Trail News

Twisting, Turning, and Floating Down the Mattaponi

June 15, 2021

Region:            Middle Peninsula

Length:            5 miles, one-way

Experience Level:    Intermediate

Highlights:        Wooded banks, winding trail, woodland wildlife

Ideal Conditions:    Paddling downstream, not after heavy rains or a long dry spell

When people think of paddling in coastal Virginia, many images come to mind – salt air, shorebirds, sandy beaches, and expansive salt marshes.  But just up from the coast on the Middle Peninsula, is the wooded and scenic Mattaponi River, a vast and refreshing change from the sights of the coast.

When it comes to the Mattaponi, we’ve listed ideal paddling conditions to be when the river levels are average.  Not too dry, and no recent heavy rains.  There is a mild downstream current that can be paddled against, but it is a bit more relaxing to allow the river’s flow to assist you downstream.

This trip is most enjoyable when you can complete a one-way paddling trip, so be sure to bring a friend and leave a car at the Aylett boat ramp before driving up to the launch.  The Aylett boat ramp is managed by the Virginia Department of Wildlife Resources. For information on access fees at boat ramps, visit their website here.

Once you’ve left a car at the boat ramp, head on up to the Zoar State Forest kayak & canoe launch, located here. Parking is free, but can be quite crowded on a beautiful weekend, so arrive early to secure a parking spot. There is another parking lot just up the hill from the launch, so if you end up leaving your car there, drop your boats off at the launch before parking.

The launch itself can be a bit tricky to navigate.  It is located about 75 yards from the parking lot, and it has a bit of steep drop into the creek.  The bank is reinforced with wooden steps and a plank to slide your kayak down into the water, but it still adds a bit of challenge and adventure to the trip!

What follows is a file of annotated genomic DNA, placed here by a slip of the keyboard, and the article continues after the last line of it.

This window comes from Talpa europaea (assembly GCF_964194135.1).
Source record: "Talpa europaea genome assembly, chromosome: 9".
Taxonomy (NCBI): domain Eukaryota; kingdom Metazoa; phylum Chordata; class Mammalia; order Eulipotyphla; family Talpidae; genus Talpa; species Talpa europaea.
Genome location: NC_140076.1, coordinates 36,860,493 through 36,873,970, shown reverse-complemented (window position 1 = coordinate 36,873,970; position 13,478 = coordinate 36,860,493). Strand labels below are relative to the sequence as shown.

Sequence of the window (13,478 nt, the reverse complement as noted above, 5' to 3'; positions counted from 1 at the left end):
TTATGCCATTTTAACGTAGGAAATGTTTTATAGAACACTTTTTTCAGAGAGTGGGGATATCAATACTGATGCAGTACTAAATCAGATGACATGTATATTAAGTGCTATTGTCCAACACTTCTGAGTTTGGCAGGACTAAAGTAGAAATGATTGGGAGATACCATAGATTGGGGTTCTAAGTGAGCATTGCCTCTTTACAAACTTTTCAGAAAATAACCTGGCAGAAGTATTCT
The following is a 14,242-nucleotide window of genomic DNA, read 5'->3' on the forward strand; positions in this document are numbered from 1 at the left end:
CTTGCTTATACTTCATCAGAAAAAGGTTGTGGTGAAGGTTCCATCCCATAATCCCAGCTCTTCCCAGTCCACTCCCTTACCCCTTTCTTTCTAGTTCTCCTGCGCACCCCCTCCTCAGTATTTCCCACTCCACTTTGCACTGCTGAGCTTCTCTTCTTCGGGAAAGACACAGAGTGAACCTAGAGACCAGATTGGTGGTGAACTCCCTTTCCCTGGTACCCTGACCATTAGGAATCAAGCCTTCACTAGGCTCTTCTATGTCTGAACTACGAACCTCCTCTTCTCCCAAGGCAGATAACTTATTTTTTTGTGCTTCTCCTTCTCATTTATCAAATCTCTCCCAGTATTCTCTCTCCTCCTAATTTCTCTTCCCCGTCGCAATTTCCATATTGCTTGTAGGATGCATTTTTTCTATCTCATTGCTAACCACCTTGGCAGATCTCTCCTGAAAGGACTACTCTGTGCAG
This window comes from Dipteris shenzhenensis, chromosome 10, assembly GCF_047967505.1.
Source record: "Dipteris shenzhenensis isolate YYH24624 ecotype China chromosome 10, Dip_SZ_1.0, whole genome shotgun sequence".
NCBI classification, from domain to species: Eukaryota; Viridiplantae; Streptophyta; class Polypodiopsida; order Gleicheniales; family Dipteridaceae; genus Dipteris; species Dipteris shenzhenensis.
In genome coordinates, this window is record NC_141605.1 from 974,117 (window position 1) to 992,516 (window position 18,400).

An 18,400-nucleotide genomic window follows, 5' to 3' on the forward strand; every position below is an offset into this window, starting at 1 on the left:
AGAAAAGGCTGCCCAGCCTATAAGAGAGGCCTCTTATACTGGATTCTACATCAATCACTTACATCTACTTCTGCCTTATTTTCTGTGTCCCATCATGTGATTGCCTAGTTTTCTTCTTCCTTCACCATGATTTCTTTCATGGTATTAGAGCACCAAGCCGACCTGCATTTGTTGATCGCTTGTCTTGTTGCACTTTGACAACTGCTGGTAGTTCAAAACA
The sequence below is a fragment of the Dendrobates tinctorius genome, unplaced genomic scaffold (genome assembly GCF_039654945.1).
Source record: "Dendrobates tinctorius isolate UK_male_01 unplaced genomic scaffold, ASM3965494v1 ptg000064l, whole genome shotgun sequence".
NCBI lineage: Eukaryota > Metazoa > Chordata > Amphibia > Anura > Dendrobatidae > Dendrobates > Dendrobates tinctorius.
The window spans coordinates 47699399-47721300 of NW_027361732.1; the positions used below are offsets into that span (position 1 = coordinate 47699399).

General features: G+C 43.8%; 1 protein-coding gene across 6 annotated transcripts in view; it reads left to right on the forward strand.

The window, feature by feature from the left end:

Once you’ve successfully launched, the creek almost immediately empties out into the river, into which you’ll turn right to head downstream to Aylett.  The river remains pretty narrow for the first two miles of this trip, and winds around multiple twists and turns.  There is some shade provided by the nearby trees, but that’s no excuse to skip the sunblock because there are plenty of areas where the sun beats down, and in the last two miles, the river widens and there is less and less shade as you approach Aylett.

As you float down the river, take a moment and absorb the peace and tranquility. From about the 2-mile mark to the 4-mile mark, the creek meanders away from the road and all you can hear is the woodland wildlife, full of belted kingfishers, prothonotary warblers, tree frogs, and other woodland wildlife.  Keep your eyes on the riverbanks too.  At times there will be silty beaches, downed trees you’ll need to carefully maneuver around, and tall clay banks that almost look like rock!  Some of the banks have tiny waterfalls trickling into the river, adding a soothing sound to the peaceful ambiance.

About 3 miles down the river, the current becomes much less noticeable and you may even notice that the river starts to become tidal.  You could also start to encounter small boats, as many anglers will launch at the Aylett boat ramp and head upstream, so stay alert.

As you come around the last bend in the river before the boat ramp, you’ll likely start to hear the traffic from US-360.  As you paddle under the highway, be sure to look up – barn swallows seem to love nesting underneath the bridge!

Finally, just after the bridge, you’ll be pulling right up to the Aylett boat ramp.  Although not nearly as steep and challenging as the launch at Zoar, the ramp is concrete, so just approach slowly as not to scrape up the bottom of your boats.  When you climb out onto land, give yourself a pat on the back, as you just paddled a full 5 miles!  Happy water trails!

About the Author: Laura Scharle lives on the Eastern shore of Maryland and is a frequent paddler in coastal Virginia. She is a Virginia certified ecotour guide and is an independent marketing contractor with a focus in ecotourism and heritage tourism. Laura can be reached through our Eastern Shore ecotour guide listings.